Then, she would take the drugs at her friend’s house. “I’m gonna say like, ‘Oh man, I’m on my period, I’m so sorry, I hate that this is ruining the trip, I feel so sick,’” she said, sounding perfectly unrehearsed.
Martina had relied on this kind of subterfuge for the past several weeks. Friends had noticed she was distracted. Her boss had noticed she was nauseous. “This whole time that I’ve been pregnant, and that I’ve known I’ve been pregnant, that’s all I’ve thought about,” she said. “I’ve almost cried like five times today.” But you have to push that aside and act like you’re fine, she said: “Oh yeah, I’m sorry, I was zoned out for a sec.” “Oh yeah, sorry, just not feeling great.”
The more difficult challenge was hiding her pregnancy from her boyfriend. She knew he would want to start a family. At home, she was taking so much anti-nausea medication to keep from vomiting in front of him that she no longer had enough to sustain her through the work day.
“You feel alone, but you can’t do anything about it,” she said. “I just kind of have to put my feeling outside of it. You need to focus. What do you need to do in order to move forward?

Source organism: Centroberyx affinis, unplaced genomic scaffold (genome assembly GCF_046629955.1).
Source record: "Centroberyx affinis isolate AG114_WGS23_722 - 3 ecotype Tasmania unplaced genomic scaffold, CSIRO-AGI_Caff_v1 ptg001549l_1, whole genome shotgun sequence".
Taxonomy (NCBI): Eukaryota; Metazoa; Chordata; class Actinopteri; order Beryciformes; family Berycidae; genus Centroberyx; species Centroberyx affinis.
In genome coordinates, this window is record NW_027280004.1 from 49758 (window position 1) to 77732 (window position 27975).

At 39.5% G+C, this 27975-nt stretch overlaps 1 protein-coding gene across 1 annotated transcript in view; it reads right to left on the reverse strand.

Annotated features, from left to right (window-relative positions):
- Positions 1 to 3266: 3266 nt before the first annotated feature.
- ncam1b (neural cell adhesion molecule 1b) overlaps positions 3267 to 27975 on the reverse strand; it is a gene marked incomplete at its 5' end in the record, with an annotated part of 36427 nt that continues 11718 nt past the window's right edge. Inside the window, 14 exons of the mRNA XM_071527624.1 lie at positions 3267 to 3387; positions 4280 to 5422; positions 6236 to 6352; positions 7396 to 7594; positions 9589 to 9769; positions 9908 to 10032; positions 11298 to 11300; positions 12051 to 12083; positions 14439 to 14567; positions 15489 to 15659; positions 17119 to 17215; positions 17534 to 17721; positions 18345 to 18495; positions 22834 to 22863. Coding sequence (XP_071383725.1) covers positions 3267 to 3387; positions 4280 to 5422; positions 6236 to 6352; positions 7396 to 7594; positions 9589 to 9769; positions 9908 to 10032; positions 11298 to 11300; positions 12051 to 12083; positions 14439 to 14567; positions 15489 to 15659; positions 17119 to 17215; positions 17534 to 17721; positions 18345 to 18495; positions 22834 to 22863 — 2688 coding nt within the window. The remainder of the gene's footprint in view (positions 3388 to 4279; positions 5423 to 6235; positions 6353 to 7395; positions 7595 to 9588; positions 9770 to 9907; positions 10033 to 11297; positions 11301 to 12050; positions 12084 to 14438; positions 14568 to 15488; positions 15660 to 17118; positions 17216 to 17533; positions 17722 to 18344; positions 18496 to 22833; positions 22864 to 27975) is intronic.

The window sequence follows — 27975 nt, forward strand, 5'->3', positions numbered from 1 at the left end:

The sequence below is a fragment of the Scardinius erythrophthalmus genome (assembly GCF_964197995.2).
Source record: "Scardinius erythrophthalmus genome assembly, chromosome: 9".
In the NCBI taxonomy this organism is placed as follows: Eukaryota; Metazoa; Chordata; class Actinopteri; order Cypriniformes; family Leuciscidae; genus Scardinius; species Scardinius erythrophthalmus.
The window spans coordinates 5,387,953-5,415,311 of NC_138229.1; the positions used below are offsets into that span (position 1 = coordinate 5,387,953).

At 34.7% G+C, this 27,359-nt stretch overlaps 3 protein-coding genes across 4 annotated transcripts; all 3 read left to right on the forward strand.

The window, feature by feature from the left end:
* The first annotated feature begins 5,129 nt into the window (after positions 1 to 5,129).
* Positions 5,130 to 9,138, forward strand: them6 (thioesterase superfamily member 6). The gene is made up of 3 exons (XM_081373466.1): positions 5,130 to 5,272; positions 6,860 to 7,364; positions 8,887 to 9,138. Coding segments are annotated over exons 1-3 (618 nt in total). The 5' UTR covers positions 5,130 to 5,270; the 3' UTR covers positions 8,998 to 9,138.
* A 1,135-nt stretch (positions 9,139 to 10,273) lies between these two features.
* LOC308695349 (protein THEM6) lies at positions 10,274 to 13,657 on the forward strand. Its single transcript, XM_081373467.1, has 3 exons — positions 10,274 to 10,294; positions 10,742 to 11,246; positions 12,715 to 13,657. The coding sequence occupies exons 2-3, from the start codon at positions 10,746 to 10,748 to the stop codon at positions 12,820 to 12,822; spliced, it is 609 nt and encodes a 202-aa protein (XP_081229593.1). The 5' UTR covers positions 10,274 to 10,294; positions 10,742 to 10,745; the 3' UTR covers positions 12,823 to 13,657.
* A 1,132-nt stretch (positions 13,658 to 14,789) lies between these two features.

“It’s kind of like when you’re drowning. If you just flap around, you’re just going to drown. But if you focus on what the goal is, on what you need to do, stay calm, that’s how you’re going to survive.”
It was the sixth pharmacy Martina went to in Mexico that sold her the misoprostol. The first five, a mix of big national chains and mom and pop shops, claimed they didn’t carry it. She felt at least one pharmacist was lying to her. Finally, she returned to the first store to ask, if not here, where could she buy it?
A little while later, she paid $26 for a blue carton about the size of her hand. Misoprostol, it said. Caja con 28 tabletas.
It wasn’t an exciting feeling, holding the box. It was scary, Martina said. “It’s just like a God-I-just-want-to-get-this-over-with” feeling. She was still too nauseous to take the pills while she was in Mexico City, so she would have to take them in the United States. It was a panicky moment, bringing pills back through customs. But there was a larger fear.
“My biggest concern is, what happens if someone finds out? What happens if something goes wrong?” Martina had said a few days earlier. “What happens if my body doesn’t completely rid itself?” In most abortion clinics, she knew, a medication abortion was induced with two drugs: one drug to terminate the pregnancy, and misoprostol to expel the pregnancy. She would only be taking the misoprostol. “So basically, you’re half-assing the job.”